The Grand River is the largest river entirely within southern Ontario, flowing over 300 km from its headwaters in Dufferin county. Because of its position relative to the Niagara escarpment, the river flows south to Port Maitland on Lake Erie, and is fed by several large tributaries including the Speed, Eramosa, Conestogo and Nith rivers. On its journey, the Grand passes through natural, agricultural and urban landscapes, and the river is the lifeblood of cities such as Fergus, Waterloo, Kitchener, Cambridge, Paris and Brantford. 

The Grand has a rich history: Native Americans have occupied the watershed for more than 10, 000 years, and the river was extensively used by European settlers for transportation and agricultural purposes over the last 3 centuries.  This historic importance lead to the Grand River being named a Canadian Heritage River in 1994. 



Although the Grand River has been altered by human activity, much of the ecological integrity of the watershed has been maintained, thanks in part to governmental and non-profit organizations. The Grand River watershed still contains many rare Carolinian plant species, and is an important stop-over point for migratory birds. Additionally, the Grand River holds more than 80 species of fish, including resident and migratory rainbow trout, brown trout and brook trout.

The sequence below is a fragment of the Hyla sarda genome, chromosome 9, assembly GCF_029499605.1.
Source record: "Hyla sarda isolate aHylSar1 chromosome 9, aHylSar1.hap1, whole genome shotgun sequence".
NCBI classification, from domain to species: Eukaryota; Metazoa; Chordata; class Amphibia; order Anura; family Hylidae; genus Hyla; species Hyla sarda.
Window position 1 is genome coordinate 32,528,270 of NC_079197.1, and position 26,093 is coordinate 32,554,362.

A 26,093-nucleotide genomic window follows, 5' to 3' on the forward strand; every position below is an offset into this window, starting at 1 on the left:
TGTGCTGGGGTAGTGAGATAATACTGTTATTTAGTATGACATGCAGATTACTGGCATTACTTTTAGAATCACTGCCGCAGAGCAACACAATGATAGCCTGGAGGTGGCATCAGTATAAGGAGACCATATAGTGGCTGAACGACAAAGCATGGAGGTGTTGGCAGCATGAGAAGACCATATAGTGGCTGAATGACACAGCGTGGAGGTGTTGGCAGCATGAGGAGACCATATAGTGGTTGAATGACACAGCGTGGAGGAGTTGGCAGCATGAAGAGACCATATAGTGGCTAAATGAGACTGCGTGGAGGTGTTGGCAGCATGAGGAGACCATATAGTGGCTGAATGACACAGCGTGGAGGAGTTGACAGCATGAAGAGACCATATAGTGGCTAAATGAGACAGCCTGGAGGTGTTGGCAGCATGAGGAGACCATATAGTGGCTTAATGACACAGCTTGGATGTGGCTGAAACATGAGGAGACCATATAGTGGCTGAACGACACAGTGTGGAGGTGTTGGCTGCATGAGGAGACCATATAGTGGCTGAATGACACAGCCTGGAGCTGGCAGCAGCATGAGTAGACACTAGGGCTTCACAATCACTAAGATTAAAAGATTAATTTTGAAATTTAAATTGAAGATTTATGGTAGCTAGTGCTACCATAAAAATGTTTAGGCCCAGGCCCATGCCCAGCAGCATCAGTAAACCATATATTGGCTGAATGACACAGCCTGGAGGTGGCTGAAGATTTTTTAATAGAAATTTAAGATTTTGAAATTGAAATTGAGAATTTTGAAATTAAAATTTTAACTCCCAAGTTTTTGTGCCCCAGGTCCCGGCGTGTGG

The middle section of the Grand River (from Cambridge to Brantford) is an important recharge zone, where extensive coldwater inflows improve the river’s water quality. This area is immediately downstream of nearly half a million people that live in Waterloo, Kitchener and Cambridge, and so maintaing water quality in this section is extremely important to conserving the overall condition of the river